Visceral leishmaniasis (VL), or KalaAzar, and the associated Post KalaAzar Dermal Leishmaniasis (PKDL), is a neglected tropical disease (NTD) that is often difficult to diagnose and treat. Symptoms include a prolonged fever, weakness due to anaemia, and enlargement of the spleen and liver. If VL remains untreated, death is inevitable, mainly due to infection or other complications. Cutaneous and mucocutaneous forms of the disease generally do not cause death, but they can result in disability and permanent injury, which raises stigma and social prejudice.
As Bangladesh moves towards eliminating VL as a public health problem, passive detection of cases has become increasingly difficult and time-consuming, which increases the chance of re-emergence of the disease. Enhanced surveillance, an often-neglected approach, is an answer to this challenge.
Crown Agents along with partners Oriole Global Health, Abt Associates and the Royal Tropical Institute of the Netherlands, works with the Ministry of Health in Bangladesh as part of the UK Aid-funded Accelerating the Sustainable Control and Elimination of Neglected Tropical Diseases (Ascend) programme, supporting the ‘last mile’ elimination of VL and lymphatic filariasis. The programme has initiated enhanced surveillance in Bangladesh; in this case study, ASCEND ensured subsistence support for a young girl from a marginalized family and provided additional supervision to ensure she received appropriate treatment.
During a VL active case search field visit, the ASCEND team identified Easha, a 10-year-old girl living 170 km from Dhaka in a remote village with her parents. She is a member of a minority ethnic community and her parents are illiterate and work as agricultural day laborers. When the ASCEND team found Easha, she was malnourished with anemia, had nodules over her face and body, an enlarged spleen, and her skin had darkened to a coppery tint – classic signs of VL / PKDL.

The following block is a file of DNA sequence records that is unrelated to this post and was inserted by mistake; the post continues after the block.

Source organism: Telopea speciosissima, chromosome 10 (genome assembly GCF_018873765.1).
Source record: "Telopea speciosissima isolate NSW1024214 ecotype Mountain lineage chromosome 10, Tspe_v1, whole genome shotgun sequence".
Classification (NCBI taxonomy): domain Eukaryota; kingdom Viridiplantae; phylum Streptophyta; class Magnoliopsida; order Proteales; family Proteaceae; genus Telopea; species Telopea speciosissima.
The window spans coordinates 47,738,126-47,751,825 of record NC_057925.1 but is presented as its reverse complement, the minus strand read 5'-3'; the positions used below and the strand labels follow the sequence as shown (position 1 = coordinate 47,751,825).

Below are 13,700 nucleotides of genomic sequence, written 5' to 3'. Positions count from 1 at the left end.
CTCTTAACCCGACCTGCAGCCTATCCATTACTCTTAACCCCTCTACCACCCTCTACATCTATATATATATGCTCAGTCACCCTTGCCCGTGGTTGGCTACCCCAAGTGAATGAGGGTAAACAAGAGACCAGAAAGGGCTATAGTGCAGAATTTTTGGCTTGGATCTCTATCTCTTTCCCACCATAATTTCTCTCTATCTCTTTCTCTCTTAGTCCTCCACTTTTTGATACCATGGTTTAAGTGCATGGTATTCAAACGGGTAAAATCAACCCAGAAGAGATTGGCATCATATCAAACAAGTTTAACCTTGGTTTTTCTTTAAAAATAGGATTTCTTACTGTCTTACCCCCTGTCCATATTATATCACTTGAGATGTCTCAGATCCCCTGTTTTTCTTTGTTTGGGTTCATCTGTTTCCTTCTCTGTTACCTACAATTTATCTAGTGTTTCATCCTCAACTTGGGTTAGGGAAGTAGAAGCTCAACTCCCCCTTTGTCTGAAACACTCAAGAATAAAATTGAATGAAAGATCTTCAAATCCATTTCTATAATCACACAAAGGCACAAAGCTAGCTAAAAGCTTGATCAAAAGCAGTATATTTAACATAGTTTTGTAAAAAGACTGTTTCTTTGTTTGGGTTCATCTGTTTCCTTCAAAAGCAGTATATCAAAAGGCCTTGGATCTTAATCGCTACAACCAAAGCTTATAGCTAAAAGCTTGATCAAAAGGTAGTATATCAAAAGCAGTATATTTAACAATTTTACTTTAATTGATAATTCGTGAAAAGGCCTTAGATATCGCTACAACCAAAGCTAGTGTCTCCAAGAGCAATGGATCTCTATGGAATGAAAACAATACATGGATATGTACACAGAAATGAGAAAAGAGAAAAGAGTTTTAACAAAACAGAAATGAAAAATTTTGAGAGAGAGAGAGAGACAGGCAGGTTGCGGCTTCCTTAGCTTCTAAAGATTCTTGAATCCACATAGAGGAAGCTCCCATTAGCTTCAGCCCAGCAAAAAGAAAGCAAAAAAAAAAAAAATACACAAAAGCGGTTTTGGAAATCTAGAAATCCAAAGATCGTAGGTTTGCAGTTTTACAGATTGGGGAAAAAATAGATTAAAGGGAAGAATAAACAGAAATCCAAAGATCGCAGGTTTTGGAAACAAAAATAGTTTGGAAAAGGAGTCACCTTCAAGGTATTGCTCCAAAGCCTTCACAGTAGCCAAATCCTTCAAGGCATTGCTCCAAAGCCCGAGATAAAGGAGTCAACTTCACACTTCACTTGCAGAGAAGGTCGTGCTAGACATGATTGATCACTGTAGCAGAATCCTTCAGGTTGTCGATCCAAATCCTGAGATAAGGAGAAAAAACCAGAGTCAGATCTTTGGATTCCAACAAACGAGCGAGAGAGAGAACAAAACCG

Easha had received treatment following an earlier diagnosis of VL in October 2019 at a health facility 50km from her home. By June 2020, she had relapsed and developed post-kala-azar dermal leishmaniasis (PKDL), a complication of VL. Whilst PKDL causes nodular lesions, there is usually no organ involvement or physical discomfort, however cases of PKDL act as reservoirs for VL. Despite being referred for further treatment, Easha’s parents did not continue their hospital visits, stating as reasons their concerns about the distance to the hospital and related travel expenses, the need to take time off work (resulting in loss of wages) and their fears of Covid-19.
The ASCEND team visited Easha again and explained to her family the importance of re-admission to the hospital and reassured them all the necessary support would be provided. Due to Easha’s complications, she received customized treatment, developed in consultation with government VL experts. The treatment was successfully completed in September 2020. The ASCEND team continues to track Easha’s progress for the remaining period of ASCEND to ensure she does not relapse.
Thousands of people affected by visceral leishmaniasis in the world face similar challenges. ASCEND has started to tackle these challenges with the aim of ensuring long-lasting change in local health systems. Sustained support is needed now and in the future, to ensure cases like Easha’s are treated in the most effective way, enabling people affected with VL to live productive and healthy lives.
ASCEND is supported by: